Against this corrupt background Paul preached the gospel in Corinth. He founded a church there and later wrote two epistles to them. Paul came to Corinth on his second missionary journey, and it was the terminus of his third missionary journey. Acts 18:1–18 gives us the account of eighteen months spent in Corinth. It was in Corinth that he met Aquila and Priscilla. They had been driven out of Rome by an edict of Emperor Claudius. Suetonius writes that this edict was issued because of tumults raised by the Jews who were persecuting their Christian brethren.
When Paul first came to Corinth, he preached in the synagogue. As usual, a riot was the result. Paul usually had a riot, revolution, and revival wherever he went. Corinth was no exception.
On Paul’s third journey he spent a long period of time in Ephesus. It was in Ephesus that he did some of his outstanding work as a missionary. Probably that area was more thoroughly evangelized than any other. However, this caused the Corinthians to become disturbed. They were baby Christians, and they were urging Paul to come to them. Apparently Paul wrote them a letter to correct some of the errors that had come into that church. They, in turn, wrote to Paul asking questions that they wanted answered about political issues, religion, domestic problems, heathenism, and morality. Paul answered them and responded to more reports which were brought to him. We do not have that first letter which Paul wrote to them. The letter that followed the reports brought to him is the letter we know today as 1 Corinthians. That is the epistle we are about to study. Later on Paul wrote the letter we now call 2 Corinthians.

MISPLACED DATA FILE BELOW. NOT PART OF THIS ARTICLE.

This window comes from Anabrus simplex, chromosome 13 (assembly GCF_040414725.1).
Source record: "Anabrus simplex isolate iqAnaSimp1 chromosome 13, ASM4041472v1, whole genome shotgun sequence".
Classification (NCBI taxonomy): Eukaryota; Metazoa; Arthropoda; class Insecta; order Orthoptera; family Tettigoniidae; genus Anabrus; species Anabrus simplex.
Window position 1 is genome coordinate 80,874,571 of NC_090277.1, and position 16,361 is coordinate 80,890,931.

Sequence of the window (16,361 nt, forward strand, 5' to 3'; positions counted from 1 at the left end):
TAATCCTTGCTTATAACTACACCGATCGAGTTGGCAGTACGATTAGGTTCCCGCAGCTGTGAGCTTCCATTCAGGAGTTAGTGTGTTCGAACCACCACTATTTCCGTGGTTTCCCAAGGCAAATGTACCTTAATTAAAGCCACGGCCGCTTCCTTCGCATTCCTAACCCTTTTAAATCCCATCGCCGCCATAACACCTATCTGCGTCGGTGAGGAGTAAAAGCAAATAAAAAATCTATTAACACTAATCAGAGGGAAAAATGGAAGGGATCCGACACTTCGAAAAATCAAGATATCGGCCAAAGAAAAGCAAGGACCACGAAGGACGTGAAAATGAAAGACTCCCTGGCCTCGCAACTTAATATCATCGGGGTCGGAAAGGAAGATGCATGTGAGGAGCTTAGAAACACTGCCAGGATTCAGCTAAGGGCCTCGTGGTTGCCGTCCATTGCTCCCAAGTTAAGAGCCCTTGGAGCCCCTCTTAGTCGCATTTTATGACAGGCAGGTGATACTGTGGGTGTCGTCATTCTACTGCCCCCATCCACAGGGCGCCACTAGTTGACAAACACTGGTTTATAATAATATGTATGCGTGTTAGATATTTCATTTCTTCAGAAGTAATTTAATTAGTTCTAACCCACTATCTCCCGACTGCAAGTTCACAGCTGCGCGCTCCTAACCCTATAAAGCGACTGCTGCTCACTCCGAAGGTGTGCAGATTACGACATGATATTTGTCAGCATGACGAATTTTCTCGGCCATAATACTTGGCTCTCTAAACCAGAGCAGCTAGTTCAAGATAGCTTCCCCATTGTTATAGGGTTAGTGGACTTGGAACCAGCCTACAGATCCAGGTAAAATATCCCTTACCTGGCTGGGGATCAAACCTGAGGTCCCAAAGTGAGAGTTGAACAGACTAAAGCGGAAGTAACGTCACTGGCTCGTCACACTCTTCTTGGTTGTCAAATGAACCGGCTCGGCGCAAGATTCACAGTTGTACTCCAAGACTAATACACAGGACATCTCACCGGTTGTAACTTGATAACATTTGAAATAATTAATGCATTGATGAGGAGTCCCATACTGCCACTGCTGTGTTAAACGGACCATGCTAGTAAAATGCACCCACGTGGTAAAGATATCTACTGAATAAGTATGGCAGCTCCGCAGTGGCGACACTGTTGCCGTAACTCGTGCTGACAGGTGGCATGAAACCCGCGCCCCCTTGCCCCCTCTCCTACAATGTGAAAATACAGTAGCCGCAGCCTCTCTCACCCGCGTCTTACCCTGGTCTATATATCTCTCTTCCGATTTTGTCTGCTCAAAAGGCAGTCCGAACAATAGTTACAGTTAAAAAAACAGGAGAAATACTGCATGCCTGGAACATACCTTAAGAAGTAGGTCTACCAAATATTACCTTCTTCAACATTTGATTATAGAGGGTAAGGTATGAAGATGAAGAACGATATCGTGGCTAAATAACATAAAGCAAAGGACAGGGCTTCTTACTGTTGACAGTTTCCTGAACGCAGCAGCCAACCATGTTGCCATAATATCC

The keynote of this epistle is the supremacy of Christ, the Lordship of Jesus. That is so important for us to note because that is the solution to the problems. You will find here that He is the solution to correct moral, social, and ecclesiastical disorders.
In this epistle we will also find the true doctrine of the Resurrection set forth. That makes this epistle tremendously significant.
A broad outline of this book divides it into three major divisions:
- Salutation and thanksgiving, 1:1–9
- Carnalities, 1:10–11:34 (Conditions in the Corinthian church)
- Spiritualities, 12–16 (Spiritual gifts)
The spiritualities are far more important than the carnalities. I think we need to realize that over nineteen hundred years ago the church in Corinth was beset with problems. They had lost sight of the main objective, and they had gotten away from the person of Christ. As a consequence, they were overwhelmed with these problems.
Our contemporary church is likewise beset with problems. It is almost shocking to discover that the problems of the church today are the same as they were in Corinth over nineteen hundred years ago. I believe that the real problem today is that we have lost sight of the centrality of Christ crucified. We have lost sight of the Lordship of Jesus Christ. That was the problem then, and it is still the problem now. Our study of this epistle should be a relevant and pertinent study for us.
(McGee, J. Vernon. Thru the Bible Commentary, Vol. 44: 1 Corinthians. Nashville, TN: Thomas Nelson Publishers, 1991.)